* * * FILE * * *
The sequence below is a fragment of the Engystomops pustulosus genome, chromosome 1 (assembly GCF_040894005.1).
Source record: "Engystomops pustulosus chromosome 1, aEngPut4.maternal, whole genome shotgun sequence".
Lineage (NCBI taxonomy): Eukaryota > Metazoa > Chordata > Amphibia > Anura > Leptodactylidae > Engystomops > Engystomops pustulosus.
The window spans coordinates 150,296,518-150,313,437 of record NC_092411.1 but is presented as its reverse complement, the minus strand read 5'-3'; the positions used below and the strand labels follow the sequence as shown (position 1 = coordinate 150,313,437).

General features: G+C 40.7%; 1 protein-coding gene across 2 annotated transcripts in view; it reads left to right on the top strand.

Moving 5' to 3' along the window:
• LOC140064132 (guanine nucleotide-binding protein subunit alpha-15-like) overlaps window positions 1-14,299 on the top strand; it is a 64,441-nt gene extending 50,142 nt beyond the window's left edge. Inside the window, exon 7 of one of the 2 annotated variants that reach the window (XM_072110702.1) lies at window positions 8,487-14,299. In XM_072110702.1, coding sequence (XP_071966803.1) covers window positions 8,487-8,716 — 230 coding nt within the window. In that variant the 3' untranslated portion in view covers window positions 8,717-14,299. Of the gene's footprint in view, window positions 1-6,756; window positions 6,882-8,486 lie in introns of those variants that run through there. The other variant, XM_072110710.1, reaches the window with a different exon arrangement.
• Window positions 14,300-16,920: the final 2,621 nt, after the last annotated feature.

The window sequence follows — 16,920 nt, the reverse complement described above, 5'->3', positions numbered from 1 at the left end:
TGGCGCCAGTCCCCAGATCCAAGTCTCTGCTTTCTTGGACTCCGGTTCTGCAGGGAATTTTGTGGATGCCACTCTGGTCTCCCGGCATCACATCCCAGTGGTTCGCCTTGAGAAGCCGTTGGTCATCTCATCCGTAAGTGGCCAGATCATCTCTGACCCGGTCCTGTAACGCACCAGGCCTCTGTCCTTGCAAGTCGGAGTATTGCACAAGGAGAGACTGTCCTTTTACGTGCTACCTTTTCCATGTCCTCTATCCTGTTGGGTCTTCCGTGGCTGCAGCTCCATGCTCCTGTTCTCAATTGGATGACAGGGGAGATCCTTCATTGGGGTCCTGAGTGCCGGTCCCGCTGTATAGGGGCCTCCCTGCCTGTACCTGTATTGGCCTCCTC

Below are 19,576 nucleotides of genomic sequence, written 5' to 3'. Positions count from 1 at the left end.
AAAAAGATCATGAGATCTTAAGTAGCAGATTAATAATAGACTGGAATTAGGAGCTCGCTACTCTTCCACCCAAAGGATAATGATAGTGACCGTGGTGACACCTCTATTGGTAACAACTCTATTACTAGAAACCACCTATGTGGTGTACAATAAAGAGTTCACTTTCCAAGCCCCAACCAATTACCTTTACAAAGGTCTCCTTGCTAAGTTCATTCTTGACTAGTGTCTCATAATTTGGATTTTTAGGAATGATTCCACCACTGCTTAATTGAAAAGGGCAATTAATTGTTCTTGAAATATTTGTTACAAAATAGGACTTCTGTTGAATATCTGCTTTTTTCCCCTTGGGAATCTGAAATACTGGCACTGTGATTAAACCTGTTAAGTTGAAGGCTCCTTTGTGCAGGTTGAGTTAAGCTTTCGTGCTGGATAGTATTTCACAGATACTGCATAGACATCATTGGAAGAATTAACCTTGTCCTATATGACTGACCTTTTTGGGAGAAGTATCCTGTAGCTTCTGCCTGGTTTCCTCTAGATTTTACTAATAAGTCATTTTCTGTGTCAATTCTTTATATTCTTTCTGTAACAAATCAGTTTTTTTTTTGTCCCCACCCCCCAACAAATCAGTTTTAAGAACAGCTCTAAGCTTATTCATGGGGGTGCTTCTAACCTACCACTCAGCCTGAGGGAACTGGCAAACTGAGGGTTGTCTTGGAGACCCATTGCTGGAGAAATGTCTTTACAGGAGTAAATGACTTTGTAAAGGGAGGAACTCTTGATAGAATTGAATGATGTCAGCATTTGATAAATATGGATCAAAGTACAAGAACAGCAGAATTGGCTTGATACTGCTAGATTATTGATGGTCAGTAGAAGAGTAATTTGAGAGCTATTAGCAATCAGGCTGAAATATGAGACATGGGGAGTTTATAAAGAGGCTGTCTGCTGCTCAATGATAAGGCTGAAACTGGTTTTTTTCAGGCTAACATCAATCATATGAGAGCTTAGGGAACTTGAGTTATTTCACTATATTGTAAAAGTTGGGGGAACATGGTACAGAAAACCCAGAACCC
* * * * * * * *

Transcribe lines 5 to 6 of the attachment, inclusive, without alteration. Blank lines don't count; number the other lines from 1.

General features: G+C 40.7%; 1 protein-coding gene across 2 annotated transcripts in view; it reads left to right on the top strand.

Moving 5' to 3' along the window: